The International Status of Building Regulations, Consenting Processes and Risk-informed Criteria
Authors: Sturm, Joseph; Marriage, Guy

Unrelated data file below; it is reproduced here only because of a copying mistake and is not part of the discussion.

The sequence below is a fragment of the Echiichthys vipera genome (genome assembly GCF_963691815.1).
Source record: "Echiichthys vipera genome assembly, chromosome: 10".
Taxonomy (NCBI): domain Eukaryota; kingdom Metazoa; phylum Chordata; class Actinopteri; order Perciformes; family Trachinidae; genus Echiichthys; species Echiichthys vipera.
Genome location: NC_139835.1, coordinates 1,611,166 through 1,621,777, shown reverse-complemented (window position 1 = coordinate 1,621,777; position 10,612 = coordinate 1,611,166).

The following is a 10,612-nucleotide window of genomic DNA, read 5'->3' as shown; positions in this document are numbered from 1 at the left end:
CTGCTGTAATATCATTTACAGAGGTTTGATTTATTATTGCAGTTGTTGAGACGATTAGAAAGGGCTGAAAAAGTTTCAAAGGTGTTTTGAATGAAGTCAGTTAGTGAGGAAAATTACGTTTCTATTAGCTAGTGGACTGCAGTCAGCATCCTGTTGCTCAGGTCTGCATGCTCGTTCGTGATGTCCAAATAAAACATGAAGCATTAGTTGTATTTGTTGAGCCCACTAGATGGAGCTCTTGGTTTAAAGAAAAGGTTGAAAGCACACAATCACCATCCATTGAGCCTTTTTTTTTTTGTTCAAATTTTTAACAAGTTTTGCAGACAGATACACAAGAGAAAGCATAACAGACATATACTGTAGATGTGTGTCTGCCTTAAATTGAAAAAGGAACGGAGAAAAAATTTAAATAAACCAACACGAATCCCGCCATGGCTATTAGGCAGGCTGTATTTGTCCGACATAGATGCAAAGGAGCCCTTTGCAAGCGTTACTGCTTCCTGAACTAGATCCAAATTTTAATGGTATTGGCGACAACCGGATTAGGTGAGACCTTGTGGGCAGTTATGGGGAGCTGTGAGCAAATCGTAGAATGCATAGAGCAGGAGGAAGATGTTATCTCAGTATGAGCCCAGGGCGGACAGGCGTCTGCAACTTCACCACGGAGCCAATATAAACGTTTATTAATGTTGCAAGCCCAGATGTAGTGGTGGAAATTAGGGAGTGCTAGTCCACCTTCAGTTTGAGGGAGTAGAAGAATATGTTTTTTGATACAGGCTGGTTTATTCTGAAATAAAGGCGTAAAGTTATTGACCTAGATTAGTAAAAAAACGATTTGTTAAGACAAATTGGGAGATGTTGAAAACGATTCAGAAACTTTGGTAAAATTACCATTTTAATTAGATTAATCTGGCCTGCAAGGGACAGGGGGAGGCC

Risk-assessment is seen as a tool for future refinement of performance-based building codes; the goal being to allocate consenting resources toward high-risk projects though risk-informed criteria. Research was conducted into building regulations, consenting processes and the role of professionals in a mixture of countries, states and cities internationally for elements of risk-based consenting with a purpose of providing comparison to the current situation in New Zealand. The research found broad similarities in regulations and codes but a number of differences in approaches to consenting with differing levels of control, self-certification and private sector involvement. No jurisdiction has yet implemented a system of risk-based consenting, however a number of ad hoc elements of risk-assessment criteria for meeting codes found in each jurisdiction are identified. Many have made particular effort to simplify the process in cases of minor work. The roles and responsibilities of the authorities, building owners and the building professions are compared with a focus on the role of architects in the consenting process. There is considerable variation in the level of regulation and involvement of architects with much of their role also defined by contract with the building owner. Together the results provide a summary and overview of international similarities and differences in the current status of risk-based consenting, building codes, roles of professionals and apportionment of liability.